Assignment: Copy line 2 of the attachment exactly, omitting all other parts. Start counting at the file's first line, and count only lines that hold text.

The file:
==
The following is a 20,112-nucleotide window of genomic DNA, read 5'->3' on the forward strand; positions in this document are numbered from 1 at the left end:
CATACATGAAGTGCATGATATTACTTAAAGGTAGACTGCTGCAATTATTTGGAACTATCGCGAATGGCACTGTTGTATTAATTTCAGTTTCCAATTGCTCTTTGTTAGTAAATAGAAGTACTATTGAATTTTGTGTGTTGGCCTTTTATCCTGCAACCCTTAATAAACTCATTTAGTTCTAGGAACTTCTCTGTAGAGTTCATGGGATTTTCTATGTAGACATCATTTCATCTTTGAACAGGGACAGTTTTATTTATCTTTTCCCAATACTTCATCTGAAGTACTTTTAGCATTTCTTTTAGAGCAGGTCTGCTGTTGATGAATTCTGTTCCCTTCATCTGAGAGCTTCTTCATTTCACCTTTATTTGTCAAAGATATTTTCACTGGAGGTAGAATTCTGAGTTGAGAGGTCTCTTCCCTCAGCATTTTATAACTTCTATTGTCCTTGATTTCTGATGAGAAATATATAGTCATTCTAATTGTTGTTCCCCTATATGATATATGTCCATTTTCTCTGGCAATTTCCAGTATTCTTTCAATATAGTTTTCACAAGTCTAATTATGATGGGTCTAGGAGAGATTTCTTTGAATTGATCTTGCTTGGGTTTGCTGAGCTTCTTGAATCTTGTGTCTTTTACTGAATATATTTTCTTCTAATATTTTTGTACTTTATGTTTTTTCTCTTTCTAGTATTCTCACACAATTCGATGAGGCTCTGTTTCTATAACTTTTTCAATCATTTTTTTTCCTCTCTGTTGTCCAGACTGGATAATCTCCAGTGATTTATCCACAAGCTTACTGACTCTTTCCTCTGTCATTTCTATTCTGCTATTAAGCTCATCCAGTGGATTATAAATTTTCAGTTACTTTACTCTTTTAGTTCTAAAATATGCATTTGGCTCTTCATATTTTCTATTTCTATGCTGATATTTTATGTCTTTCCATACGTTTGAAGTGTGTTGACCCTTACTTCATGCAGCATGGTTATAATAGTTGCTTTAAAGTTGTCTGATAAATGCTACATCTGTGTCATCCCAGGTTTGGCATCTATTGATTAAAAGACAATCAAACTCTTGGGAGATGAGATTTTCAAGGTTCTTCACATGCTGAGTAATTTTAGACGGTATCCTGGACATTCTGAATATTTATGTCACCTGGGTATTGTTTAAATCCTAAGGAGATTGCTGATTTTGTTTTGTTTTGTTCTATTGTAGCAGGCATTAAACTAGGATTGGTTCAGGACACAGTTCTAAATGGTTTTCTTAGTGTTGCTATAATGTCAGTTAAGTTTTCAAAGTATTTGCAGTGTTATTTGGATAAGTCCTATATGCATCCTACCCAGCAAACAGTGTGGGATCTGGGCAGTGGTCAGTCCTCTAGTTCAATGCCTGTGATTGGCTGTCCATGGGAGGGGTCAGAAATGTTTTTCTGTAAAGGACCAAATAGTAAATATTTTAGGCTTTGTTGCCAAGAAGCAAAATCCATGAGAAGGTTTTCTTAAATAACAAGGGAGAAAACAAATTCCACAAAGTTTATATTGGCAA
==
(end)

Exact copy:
CATACATGAAGTGCATGATATTACTTAAAGGTAGACTGCTGCAATTATTTGGAACTATCGCGAATGGCACTGTTGTATTAATTTCAGTTTCCAATTGCTCTTTGTTAGTAAATAGAAGTACTATTGAATTTTGTGTGTTGGCCTTTTATCCTGCAACCCTTAATAAACTCATTTAGTTCTAGGAACTTCTCTGTAGAGTTCATGGGATTTTCTATGTAGACATCATTTCATCTTTGAACAGGGACAGTTTTATTTATCTTTTCCCAATACTTCATCTGAAGTACTTTTAGCATTTCTTTTAGAGCAGGTCTGCTGTTGATGAATTCTGTTCCCTTCATCTGAGAGCTTCTTCATTTCACCTTTATTTGTCAAAGATATTTTCACTGGAGGTAGAATTCTGAGTTGAGAGGTCTCTTCCCTCAGCATTTTATAACTTCTATTGTCCTTGATTTCTGATGAGAAATATATAGTCATTCTAATTGTTGTTCCCCTATATGATATATGTCCATTTTCTCTGGCAATTTCCAGTATTCTTTCAATATAGTTTTCACAAGTCTAATTATGATGGGTCTAGGAGAGATTTCTTTGAATTGATCTTGCTTGGGTTTGCTGAGCTTCTTGAATCTTGTGTCTTTTACTGAATATATTTTCTTCTAATATTTTTGTACTTTATGTTTTTTCTCTTTCTAGTATTCTCACACAATTCGATGAGGCTCTGTTTCTATAACTTTTTCAATCATTTTTTTTCCTCTCTGTTGTCCAGACTGGATAATCTCCAGTGATTTATCCACAAGCTTACTGACTCTTTCCTCTGTCATTTCTATTCTGCTATTAAGCTCATCCAGTGGATTATAAATTTTCAGTTACTTTACTCTTTTAGTTCTAAAATATGCATTTGGCTCTTCATATTTTCTATTTCTATGCTGATATTTTATGTCTTTCCATACGTTTGAAGTGTGTTGACCCTTACTTCATGCAGCATGGTTATAATAGTTGCTTTAAAGTTGTCTGATAAATGCTACATCTGTGTCATCCCAGGTTTGGCATCTATTGATTAAAAGACAATCAAACTCTTGGGAGATGAGATTTTCAAGGTTCTTCACATGCTGAGTAATTTTAGACGGTATCCTGGACATTCTGAATATTTATGTCACCTGGGTATTGTTTAAATCCTAAGGAGATTGCTGATTTTGTTTTGTTTTGTTCTATTGTAGCAGGCATTAAACTAGGATTGGTTCAGGACACAGTTCTAAATGGTTTTCTTAGTGTTGCTATAATGTCAGTTAAGTTTTCAAAGTATTTGCAGTGTTATTTGGATAAGTCCTATATGCATCCTACCCAGCAAACAGTGTGGGATCTGGGCAGTGGTCAGTCCTCTAGTTCAATGCCTGTGATTGGCTGTCCATGGGAGGGGTCAGAAATGTTTTTCTGTAAAGGACCAAATAGTAAATATTTTAGGCTTTGTTGCCAAGAAGCAAAATCCATGAGAAGGTTTTCTTAAATAACAAGGGAGAAAACAAATTCCACAAAGTTTATATTGGCAA